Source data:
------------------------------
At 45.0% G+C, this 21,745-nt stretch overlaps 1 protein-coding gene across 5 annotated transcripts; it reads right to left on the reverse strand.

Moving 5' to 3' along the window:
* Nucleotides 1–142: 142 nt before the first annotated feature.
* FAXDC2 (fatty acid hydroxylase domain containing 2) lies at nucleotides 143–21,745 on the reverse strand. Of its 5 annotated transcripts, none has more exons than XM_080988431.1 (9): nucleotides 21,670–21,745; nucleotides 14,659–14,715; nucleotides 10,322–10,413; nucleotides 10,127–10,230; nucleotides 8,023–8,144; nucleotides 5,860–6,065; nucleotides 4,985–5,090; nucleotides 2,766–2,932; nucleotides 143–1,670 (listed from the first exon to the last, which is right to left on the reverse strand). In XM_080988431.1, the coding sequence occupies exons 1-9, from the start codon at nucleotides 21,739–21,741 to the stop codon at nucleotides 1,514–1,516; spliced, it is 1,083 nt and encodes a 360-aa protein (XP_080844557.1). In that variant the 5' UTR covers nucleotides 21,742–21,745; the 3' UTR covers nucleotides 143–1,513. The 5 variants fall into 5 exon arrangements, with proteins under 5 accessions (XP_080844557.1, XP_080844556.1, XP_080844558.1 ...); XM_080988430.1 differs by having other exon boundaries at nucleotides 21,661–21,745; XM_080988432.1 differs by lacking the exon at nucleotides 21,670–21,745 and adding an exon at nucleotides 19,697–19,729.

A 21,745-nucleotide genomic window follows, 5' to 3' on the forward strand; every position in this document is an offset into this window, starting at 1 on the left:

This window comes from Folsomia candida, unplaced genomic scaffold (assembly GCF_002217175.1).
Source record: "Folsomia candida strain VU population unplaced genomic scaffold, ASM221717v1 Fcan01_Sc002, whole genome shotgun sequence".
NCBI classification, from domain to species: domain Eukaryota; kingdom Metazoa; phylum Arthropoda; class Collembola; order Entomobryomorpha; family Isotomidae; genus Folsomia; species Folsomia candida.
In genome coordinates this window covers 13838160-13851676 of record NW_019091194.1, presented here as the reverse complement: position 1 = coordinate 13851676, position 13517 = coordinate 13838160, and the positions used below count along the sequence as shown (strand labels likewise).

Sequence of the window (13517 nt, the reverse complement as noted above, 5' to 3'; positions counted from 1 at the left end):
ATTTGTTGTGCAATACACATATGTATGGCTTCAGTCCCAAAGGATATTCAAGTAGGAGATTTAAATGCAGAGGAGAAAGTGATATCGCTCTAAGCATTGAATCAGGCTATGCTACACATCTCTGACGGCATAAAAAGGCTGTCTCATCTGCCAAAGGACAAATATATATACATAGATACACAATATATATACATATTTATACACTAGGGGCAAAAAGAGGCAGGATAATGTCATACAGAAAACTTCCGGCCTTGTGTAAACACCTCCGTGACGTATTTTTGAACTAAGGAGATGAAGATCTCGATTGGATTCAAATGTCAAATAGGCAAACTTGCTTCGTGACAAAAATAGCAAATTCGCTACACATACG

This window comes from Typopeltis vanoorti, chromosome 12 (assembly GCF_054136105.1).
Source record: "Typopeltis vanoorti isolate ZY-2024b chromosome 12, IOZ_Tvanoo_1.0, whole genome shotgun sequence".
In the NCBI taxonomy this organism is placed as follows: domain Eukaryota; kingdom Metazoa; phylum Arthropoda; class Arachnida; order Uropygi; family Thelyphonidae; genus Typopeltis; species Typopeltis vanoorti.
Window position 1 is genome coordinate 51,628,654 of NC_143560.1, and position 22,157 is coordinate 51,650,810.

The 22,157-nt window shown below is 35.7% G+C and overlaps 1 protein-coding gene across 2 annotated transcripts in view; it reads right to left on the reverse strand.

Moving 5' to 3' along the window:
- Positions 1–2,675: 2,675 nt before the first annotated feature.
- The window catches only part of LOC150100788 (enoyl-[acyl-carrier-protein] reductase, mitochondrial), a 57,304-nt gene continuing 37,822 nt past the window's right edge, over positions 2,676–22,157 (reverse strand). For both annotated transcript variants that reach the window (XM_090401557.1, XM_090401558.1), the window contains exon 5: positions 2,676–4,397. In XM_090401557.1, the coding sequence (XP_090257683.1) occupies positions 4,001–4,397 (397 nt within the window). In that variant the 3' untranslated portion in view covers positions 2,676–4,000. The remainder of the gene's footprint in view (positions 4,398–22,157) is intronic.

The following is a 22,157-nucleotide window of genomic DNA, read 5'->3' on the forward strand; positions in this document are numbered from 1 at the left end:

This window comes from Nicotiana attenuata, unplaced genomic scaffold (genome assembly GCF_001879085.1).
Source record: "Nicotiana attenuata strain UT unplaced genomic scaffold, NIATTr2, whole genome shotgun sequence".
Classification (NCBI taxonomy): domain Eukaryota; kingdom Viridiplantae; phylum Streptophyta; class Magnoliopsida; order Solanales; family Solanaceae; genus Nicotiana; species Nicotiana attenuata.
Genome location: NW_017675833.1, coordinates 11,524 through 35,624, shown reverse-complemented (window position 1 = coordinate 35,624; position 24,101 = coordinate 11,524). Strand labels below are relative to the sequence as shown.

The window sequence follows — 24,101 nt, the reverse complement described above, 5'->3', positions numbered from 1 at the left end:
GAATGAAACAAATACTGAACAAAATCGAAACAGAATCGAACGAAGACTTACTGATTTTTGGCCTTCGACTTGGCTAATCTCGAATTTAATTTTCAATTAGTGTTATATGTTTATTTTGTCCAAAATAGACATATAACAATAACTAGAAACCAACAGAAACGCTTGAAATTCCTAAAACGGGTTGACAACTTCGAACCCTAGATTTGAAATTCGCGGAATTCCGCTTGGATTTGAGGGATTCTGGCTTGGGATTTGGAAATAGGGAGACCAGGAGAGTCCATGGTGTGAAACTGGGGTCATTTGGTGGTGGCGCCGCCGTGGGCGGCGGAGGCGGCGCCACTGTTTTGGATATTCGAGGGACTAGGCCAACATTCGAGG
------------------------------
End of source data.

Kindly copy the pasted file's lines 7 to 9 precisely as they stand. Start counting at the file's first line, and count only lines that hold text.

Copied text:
Source record: "Folsomia candida strain VU population unplaced genomic scaffold, ASM221717v1 Fcan01_Sc002, whole genome shotgun sequence".
NCBI classification, from domain to species: domain Eukaryota; kingdom Metazoa; phylum Arthropoda; class Collembola; order Entomobryomorpha; family Isotomidae; genus Folsomia; species Folsomia candida.
In genome coordinates this window covers 13838160-13851676 of record NW_019091194.1, presented here as the reverse complement: position 1 = coordinate 13851676, position 13517 = coordinate 13838160, and the positions used below count along the sequence as shown (strand labels likewise).